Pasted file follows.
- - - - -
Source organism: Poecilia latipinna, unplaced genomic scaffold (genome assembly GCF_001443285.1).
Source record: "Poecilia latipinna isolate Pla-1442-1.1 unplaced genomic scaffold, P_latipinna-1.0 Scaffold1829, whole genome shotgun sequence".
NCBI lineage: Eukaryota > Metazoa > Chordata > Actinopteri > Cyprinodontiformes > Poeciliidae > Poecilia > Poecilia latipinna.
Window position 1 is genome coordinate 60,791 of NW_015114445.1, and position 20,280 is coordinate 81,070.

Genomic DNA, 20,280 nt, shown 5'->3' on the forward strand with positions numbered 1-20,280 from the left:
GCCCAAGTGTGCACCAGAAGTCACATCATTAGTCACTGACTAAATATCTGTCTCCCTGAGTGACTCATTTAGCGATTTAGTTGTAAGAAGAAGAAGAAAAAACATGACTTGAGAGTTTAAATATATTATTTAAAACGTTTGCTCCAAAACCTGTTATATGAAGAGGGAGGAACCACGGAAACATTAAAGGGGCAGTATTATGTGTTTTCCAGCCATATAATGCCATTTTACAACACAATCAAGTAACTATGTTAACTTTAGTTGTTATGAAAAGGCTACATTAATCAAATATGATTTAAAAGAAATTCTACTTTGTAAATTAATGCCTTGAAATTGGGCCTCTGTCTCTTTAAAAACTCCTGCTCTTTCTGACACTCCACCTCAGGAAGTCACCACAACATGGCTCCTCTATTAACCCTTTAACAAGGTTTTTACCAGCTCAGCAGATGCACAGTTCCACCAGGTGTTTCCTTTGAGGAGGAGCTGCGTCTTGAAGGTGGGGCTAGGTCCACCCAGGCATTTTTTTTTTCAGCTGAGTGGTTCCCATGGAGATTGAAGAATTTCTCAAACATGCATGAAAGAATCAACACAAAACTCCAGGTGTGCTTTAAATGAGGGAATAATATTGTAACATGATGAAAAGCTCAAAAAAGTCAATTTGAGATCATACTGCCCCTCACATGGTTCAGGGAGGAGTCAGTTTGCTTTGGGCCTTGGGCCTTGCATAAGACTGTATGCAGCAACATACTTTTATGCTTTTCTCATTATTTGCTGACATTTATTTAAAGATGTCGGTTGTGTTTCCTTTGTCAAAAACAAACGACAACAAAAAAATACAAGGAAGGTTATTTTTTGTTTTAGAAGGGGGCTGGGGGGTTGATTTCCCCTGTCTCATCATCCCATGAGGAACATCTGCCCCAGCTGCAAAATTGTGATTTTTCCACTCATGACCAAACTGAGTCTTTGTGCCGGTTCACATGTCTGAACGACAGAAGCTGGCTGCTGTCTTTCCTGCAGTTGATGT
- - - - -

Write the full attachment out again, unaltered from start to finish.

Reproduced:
Source organism: Poecilia latipinna, unplaced genomic scaffold (genome assembly GCF_001443285.1).
Source record: "Poecilia latipinna isolate Pla-1442-1.1 unplaced genomic scaffold, P_latipinna-1.0 Scaffold1829, whole genome shotgun sequence".
NCBI lineage: Eukaryota > Metazoa > Chordata > Actinopteri > Cyprinodontiformes > Poeciliidae > Poecilia > Poecilia latipinna.
Window position 1 is genome coordinate 60,791 of NW_015114445.1, and position 20,280 is coordinate 81,070.

Genomic DNA, 20,280 nt, shown 5'->3' on the forward strand with positions numbered 1-20,280 from the left:
GCCCAAGTGTGCACCAGAAGTCACATCATTAGTCACTGACTAAATATCTGTCTCCCTGAGTGACTCATTTAGCGATTTAGTTGTAAGAAGAAGAAGAAAAAACATGACTTGAGAGTTTAAATATATTATTTAAAACGTTTGCTCCAAAACCTGTTATATGAAGAGGGAGGAACCACGGAAACATTAAAGGGGCAGTATTATGTGTTTTCCAGCCATATAATGCCATTTTACAACACAATCAAGTAACTATGTTAACTTTAGTTGTTATGAAAAGGCTACATTAATCAAATATGATTTAAAAGAAATTCTACTTTGTAAATTAATGCCTTGAAATTGGGCCTCTGTCTCTTTAAAAACTCCTGCTCTTTCTGACACTCCACCTCAGGAAGTCACCACAACATGGCTCCTCTATTAACCCTTTAACAAGGTTTTTACCAGCTCAGCAGATGCACAGTTCCACCAGGTGTTTCCTTTGAGGAGGAGCTGCGTCTTGAAGGTGGGGCTAGGTCCACCCAGGCATTTTTTTTTTCAGCTGAGTGGTTCCCATGGAGATTGAAGAATTTCTCAAACATGCATGAAAGAATCAACACAAAACTCCAGGTGTGCTTTAAATGAGGGAATAATATTGTAACATGATGAAAAGCTCAAAAAAGTCAATTTGAGATCATACTGCCCCTCACATGGTTCAGGGAGGAGTCAGTTTGCTTTGGGCCTTGGGCCTTGCATAAGACTGTATGCAGCAACATACTTTTATGCTTTTCTCATTATTTGCTGACATTTATTTAAAGATGTCGGTTGTGTTTCCTTTGTCAAAAACAAACGACAACAAAAAAATACAAGGAAGGTTATTTTTTGTTTTAGAAGGGGGCTGGGGGGTTGATTTCCCCTGTCTCATCATCCCATGAGGAACATCTGCCCCAGCTGCAAAATTGTGATTTTTCCACTCATGACCAAACTGAGTCTTTGTGCCGGTTCACATGTCTGAACGACAGAAGCTGGCTGCTGTCTTTCCTGCAGTTGATGT